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permit all (adult) members of society to interact with one another as peers.”34 In other words, justice both of the distributional and recognition varieties, stems from the supposition that each member of society has equal dignity and ought to have the means to interact with one another in the public sphere.

Fraser’s “parity of participation,” relies on an understanding of the imbricated nature of culture and the economy. To say that justice spans a continuum from distribution to recognition is also to say that the economy and culture are institutions that make up our shared social world.35 The conditions for this parity of participation require a form of legal equality, and preclude “forms and levels of material inequality, [and] cultural patterns that systematically depreciate some categories of people.”36 People within this framework are thickly defined and contextually situated. They have both objective being that requires some kind of material position, and an intersubjective status that mandates recognition. The objective condition is, thus, most often rectified by redistribution, whereas the intersubjective condition is nullified by recognition. Fraser takes a decidedly rooted stance in a turn toward the pragmatic and recommends that answers to the injustice fit the practical situation. The pragmatic approach is the tool by which we ought to deploy the bivalent pendulum, which is always seeking the normative ideal, parity of participation. In every case the remedy of an injustice should be tailored to the harm, and in all cases the goal is to create, maintain, and reimagine a space for equal participation of each person or group of people.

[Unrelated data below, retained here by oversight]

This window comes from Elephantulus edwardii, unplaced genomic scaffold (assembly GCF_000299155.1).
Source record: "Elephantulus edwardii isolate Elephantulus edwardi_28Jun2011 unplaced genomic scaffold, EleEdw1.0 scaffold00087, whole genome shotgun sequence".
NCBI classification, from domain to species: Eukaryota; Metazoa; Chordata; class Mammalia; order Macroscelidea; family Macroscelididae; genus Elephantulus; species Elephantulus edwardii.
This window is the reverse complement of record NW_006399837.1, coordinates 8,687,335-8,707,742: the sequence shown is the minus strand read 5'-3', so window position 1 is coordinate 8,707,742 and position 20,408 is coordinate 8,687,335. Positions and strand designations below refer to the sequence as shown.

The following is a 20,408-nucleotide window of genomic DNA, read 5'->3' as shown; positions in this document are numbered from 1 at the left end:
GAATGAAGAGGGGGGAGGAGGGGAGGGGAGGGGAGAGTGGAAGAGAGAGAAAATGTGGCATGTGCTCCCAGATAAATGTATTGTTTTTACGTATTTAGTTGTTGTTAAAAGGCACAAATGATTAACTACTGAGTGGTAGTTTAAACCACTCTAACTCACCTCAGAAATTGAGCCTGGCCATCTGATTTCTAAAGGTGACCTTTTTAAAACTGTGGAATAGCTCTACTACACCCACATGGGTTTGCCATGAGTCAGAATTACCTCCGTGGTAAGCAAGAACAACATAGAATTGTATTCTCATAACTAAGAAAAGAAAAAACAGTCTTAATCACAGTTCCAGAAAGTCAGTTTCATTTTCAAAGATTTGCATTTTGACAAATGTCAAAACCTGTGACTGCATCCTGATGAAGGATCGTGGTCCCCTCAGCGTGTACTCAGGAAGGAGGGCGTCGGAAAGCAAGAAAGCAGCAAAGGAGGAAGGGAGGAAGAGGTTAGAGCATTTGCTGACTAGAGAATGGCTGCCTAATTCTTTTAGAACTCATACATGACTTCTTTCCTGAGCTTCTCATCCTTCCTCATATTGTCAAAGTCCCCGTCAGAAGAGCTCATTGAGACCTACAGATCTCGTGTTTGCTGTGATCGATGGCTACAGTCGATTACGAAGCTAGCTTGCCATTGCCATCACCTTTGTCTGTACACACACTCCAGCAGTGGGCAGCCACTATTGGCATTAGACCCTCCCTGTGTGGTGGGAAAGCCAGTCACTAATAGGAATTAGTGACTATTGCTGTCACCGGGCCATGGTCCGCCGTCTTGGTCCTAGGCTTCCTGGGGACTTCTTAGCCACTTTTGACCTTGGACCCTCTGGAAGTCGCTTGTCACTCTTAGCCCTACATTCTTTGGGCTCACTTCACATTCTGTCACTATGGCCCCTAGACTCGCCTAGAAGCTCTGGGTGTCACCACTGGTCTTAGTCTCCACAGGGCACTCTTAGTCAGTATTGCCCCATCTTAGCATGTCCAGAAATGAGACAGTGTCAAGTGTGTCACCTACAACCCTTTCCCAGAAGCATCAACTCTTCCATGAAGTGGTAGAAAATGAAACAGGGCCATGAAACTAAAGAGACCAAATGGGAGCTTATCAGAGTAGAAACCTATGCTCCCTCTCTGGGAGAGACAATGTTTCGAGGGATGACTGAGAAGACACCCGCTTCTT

Fraser’s pragmatic answer, and its normative assumption, is not radically divergent from Young’s grounding in critical social theory whereby she defines a “politics of difference.” Young’s politics of difference, after all, takes that differently situated people can have a discussion that leads to moral reason and just social structures.37 The distinction between Fraser’s parity of participation and Young’s politics of difference rests on how equality is imagined to function. For Fraser the norm “parity of participation” holds that each person’s voice has equal weight or worth within political discourse. Conversely, Young notes that the groups who are “oppressed and disadvantaged” are those for whom mechanisms of recognition must be appropriated.38 The distinction lies in the fact that Fraser’s “parity of participation” necessarily strives toward structural equality, as opposed to merely “mitigating the influence of current biases,” as Young puts it.39 Thus, Fraser’s bivalent conception is an excellent tool to help us think about the